In other Hitchcock-related news, Warner is releasing DIAL M FOR MURDER and STRANGERS ON A TRAIN in October. No advance word yet on how they look, but I trust Warner considerably more to get these right.


With all the Universal slagging, it would be remiss of me not to mention a rare instance of them actually doing a good job on a catalogue title… and I don’t mean a case like GLADIATOR, where it took Ridley Scott (allegedly) raising hell and a re-release to actually get it right. I’m talking about Steven Spielberg’s horror classic JAWS, which has just seen its BD debut. I picked it up recently (and just as a reminder, you can keep track of my recent purchases here while I’m not updating the site so frequently) and it was the first time I’d seen the film since I was a little kid, and given that I had next to no memory of it, it essentially counted as a “new film” for me. Universal’s 100th anniversary releases have been a mixed bag so far, with an awful lot of them simply being repackaged versions of travesties dating back to the days of the format war. JAWS, however, benefited from a new 4K transfer, and for the most part looks very nice. The grain reduction is a little more invasive than I would have liked, and it IS noticeable in places in the form of static particles and occasional smearing, but given some of the transfers Universal have signed off on, this is a complete revelation. In addition, the transition between the picture area and the letterbox bars is slightly soft rather than crisp. I’m not sure whether this is the result of deliberately softening the image or simply the particular 4K to 1080p downconversion process used, but either way it does suggest that the image is slightly less sharp than it might otherwise have been:

Jaws Jaws

It’s also worth pointing out that both the US and EU releases include a 7.1 remix AND the original mono, so you can buy either version with confidence. This is particularly significant, I feel, because the remix obscures one of the most iconic lines in the entire film: “Smile, you son of a bitch!” now becomes “Smile, you son of a *GUNSHOT*!” But yes, very good effort from Universal. If they put out a few more titles that looked like this, they wouldn’t have the reputation they have today for being the laziest and most unreliable of the majors for catalogue releases.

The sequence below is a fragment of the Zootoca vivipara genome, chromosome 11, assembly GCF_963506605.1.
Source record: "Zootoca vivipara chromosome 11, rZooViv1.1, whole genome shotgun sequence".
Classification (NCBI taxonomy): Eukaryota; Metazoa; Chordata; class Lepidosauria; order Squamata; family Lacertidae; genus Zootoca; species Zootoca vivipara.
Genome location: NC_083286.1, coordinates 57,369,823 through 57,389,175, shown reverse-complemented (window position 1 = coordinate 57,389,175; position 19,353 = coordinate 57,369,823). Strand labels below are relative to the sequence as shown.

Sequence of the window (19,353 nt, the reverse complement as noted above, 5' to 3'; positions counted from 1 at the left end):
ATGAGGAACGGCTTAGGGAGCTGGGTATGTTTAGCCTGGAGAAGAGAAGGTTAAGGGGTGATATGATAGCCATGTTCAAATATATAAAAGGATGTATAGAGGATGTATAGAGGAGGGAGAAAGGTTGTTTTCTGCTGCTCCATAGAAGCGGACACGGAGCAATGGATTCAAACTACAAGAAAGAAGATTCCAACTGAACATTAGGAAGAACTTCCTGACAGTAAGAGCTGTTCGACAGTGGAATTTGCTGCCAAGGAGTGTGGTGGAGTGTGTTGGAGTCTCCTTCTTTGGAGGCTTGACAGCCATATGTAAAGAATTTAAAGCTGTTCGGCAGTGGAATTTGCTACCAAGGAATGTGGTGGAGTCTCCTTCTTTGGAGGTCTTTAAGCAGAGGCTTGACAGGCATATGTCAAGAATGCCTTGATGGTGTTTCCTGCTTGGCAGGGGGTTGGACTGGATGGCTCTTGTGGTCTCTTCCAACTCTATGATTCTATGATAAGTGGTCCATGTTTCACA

Finally, I’ve also been playing quite a bit of GUILD WARS 2, the recently released sequel to the only MMO I’ve ever enjoyed or invested any amount of time into. Like its predecessor, it has the obvious benefit of having no monthly fee attached to it, just a one-off charge for the game itself. There’s a lot to be said about this game and I might well do that in a later post at some point when I get the chance (no promises, though), but one thing I will say just now is that it is eye candy personified. A lot of the time I find myself stopping playing simply so I can admire the exquisitely crafted landscapes, which are about as far as you can get from the “50 Shades of Brown” approach most modern games seem to adopt:

Guild Wars 2

Guild Wars 2

Guild Wars 2

Guild Wars 2

Well, that’s about all for now. Sorry it’s taken me so long to post, and hopefully it won’t be another month till I once again stock my head above the parapet. Until next time, take care, folks!